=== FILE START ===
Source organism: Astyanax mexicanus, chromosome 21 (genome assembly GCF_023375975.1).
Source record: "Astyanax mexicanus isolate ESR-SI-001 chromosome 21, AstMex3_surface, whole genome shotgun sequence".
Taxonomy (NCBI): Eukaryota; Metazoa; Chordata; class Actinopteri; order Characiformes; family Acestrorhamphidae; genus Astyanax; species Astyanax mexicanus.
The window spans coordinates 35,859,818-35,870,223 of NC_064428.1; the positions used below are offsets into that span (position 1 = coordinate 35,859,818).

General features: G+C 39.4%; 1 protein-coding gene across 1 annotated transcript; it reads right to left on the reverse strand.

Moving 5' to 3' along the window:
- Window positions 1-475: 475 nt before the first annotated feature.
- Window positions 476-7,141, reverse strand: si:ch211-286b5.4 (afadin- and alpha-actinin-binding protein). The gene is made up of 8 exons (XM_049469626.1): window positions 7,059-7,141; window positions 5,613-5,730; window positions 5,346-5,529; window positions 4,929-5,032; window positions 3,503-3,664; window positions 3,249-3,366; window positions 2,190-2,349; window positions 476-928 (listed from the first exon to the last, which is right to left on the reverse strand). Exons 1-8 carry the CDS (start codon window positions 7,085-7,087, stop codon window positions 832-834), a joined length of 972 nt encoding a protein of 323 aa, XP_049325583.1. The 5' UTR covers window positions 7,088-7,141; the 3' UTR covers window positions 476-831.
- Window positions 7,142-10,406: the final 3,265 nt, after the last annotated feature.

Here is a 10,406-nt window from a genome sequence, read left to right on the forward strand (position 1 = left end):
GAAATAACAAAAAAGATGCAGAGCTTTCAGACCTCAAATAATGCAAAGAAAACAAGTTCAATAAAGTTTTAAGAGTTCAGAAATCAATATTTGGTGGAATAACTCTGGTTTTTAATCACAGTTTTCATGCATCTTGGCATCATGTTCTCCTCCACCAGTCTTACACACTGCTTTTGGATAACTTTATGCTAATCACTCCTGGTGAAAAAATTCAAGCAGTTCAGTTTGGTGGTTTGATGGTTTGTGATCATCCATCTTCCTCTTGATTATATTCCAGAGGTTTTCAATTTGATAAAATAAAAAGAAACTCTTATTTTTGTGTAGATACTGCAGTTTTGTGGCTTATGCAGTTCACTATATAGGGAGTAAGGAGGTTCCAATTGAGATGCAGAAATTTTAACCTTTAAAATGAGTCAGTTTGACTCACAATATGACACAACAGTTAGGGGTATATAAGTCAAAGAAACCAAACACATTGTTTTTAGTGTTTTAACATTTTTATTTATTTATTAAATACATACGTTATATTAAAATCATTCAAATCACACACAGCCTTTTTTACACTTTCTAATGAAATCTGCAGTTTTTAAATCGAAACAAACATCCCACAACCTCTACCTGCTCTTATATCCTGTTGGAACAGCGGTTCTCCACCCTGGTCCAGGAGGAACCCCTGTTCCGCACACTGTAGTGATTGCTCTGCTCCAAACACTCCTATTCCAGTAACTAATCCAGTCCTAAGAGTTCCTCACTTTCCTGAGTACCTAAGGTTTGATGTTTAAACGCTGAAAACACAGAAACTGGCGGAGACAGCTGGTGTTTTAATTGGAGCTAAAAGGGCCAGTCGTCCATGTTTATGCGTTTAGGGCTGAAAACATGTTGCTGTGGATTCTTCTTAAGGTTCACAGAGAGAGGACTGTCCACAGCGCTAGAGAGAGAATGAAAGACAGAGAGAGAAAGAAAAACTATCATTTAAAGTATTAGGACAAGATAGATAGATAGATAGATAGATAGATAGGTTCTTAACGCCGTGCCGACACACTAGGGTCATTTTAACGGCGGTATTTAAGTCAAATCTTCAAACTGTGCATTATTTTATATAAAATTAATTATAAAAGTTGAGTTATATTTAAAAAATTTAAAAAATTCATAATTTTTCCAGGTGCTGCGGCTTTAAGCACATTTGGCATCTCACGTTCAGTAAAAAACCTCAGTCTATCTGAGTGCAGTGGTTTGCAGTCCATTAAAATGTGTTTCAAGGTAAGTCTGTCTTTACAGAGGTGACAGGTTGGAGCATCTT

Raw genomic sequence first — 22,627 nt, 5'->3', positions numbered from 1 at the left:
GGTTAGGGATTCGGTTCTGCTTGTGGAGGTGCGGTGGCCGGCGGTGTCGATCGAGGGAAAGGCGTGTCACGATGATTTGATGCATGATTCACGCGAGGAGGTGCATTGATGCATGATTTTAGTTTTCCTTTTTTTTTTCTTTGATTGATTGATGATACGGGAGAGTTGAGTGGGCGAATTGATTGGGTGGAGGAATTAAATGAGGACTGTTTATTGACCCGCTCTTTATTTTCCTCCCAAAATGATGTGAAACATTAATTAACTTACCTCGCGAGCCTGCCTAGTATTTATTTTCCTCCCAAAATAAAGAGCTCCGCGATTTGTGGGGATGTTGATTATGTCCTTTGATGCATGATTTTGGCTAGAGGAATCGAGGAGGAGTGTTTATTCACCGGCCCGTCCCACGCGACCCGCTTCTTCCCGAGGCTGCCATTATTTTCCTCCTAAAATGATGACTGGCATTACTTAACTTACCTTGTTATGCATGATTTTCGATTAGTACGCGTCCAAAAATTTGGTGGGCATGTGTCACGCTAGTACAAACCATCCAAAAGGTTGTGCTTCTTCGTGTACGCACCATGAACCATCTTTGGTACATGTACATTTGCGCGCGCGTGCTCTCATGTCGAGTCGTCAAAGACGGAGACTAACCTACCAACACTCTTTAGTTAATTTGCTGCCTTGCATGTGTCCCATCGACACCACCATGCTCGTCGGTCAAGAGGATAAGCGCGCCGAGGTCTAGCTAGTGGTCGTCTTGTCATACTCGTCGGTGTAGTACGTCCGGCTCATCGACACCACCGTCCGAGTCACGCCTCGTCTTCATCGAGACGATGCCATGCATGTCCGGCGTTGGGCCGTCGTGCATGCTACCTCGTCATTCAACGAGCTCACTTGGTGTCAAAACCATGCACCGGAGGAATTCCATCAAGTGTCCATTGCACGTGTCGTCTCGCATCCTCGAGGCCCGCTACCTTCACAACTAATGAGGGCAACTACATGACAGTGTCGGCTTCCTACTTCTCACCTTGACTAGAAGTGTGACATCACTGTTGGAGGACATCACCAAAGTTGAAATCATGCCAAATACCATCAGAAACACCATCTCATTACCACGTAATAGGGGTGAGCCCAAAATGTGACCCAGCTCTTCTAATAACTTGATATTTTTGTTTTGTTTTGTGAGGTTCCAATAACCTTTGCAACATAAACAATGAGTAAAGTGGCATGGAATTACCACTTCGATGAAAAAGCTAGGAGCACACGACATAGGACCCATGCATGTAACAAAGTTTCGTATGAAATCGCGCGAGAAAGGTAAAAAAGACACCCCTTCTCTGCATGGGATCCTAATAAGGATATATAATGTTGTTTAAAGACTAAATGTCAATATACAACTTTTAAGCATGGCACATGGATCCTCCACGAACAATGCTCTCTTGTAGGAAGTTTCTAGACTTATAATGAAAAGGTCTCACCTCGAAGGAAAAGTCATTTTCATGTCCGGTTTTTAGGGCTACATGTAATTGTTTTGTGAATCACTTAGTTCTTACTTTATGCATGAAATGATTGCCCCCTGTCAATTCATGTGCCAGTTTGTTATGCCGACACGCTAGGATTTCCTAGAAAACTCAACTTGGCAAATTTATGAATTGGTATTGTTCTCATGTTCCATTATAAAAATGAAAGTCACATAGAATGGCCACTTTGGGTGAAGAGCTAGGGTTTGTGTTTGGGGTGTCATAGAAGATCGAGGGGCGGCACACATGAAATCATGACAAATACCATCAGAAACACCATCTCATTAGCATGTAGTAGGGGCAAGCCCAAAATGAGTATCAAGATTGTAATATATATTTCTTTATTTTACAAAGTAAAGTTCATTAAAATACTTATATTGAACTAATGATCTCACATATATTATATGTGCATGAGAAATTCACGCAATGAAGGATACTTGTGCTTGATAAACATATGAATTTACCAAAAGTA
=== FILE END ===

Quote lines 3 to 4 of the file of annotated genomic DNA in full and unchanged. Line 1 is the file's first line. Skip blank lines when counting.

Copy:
Taxonomy (NCBI): Eukaryota; Metazoa; Chordata; class Actinopteri; order Characiformes; family Acestrorhamphidae; genus Astyanax; species Astyanax mexicanus.
The window spans coordinates 35,859,818-35,870,223 of NC_064428.1; the positions used below are offsets into that span (position 1 = coordinate 35,859,818).